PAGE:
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A baidarka is a type of kayak that was developed and commonly used by the Aleutian people. This type of kayak was built from seal skins stretched over bone or driftwood, and the Aleutian people considered the canoe to be a living thing. It was therefore handled with respect, was handled only by the males of the society, as women were not allowed to touch this type of vessel. The frame was built from driftwood and bone because in the Alaskan region where the Aleutian people lived, few or no trees grew, so raw materials had to be found elsewhere.
Seal skins were used as the skin of the baidarka because they were lightweight and water-resistant, allowing the vessel to be buoyant and dry inside. Fishermen who used the Baidarka needed to carry repair kits with them when they fished in the boats, however, because the seal skins were susceptible to damage and would need to be patched on-site while out on the water. Aleutian women would sew the seal skins together for use on the boats, and the men would stretch the skins over the boat's skeleton that was fashioned from wood and bone. The frame materials for the baidarka were designed to be lightweight, making the craft faster and more maneuverable.
The construction process was performed with much care, and traditional tools such as bones and volcanic rock were used to construct the skeleton and to sew the skins. Sinew was used to tie the skins to the skeleton, and the knots used to tie the skins to the skeleton were considered spiritual knots that needed to be done correctly in order to promote strength and spirituality. The wood pieces of the frame were also tied together with these spiritual knots. Women sewed the seal skins together with a special stitch that made the skins waterproof at their seams.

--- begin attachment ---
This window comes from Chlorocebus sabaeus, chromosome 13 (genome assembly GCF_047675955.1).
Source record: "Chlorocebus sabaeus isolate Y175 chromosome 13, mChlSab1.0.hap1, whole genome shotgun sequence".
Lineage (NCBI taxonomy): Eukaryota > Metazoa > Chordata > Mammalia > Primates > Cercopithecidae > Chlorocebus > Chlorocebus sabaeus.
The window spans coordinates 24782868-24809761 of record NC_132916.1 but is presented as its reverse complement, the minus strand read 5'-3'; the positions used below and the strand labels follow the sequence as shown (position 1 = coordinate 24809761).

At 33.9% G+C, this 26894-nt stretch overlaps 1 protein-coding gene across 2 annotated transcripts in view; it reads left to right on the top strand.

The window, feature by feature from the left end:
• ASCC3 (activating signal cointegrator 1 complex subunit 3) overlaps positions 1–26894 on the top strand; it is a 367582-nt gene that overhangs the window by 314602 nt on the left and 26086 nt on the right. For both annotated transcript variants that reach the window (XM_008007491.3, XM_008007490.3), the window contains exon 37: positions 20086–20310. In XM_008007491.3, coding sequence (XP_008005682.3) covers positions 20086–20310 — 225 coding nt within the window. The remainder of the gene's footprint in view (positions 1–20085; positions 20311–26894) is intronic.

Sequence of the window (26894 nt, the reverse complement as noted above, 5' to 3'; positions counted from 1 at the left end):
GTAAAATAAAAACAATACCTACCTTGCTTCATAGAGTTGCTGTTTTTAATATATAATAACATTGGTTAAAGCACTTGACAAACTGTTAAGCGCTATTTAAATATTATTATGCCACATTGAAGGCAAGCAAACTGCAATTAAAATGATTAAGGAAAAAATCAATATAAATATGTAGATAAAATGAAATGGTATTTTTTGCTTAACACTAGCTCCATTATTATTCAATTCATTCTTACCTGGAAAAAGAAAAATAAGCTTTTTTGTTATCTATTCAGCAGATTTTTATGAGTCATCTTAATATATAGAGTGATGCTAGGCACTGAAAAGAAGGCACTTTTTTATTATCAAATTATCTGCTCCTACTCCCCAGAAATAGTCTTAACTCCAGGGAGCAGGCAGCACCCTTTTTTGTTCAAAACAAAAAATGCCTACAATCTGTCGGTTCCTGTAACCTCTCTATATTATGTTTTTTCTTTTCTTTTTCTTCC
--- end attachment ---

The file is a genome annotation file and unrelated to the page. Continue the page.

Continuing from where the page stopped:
The baidarka was long and narrow, and it allowed for one person to use the craft at a time, or several men, depending on the size and construction. Unlike canoes, the baidarka was enclosed like a kayak out of necessity; this design kept the often frigid Aleutian waters away from the boater's body, and the enclosure could also help retain body heat during cold fishing days. The bow of the boat was forked, giving the vessel a distinct aesthetic to distinguish it from other similar types of vessels.
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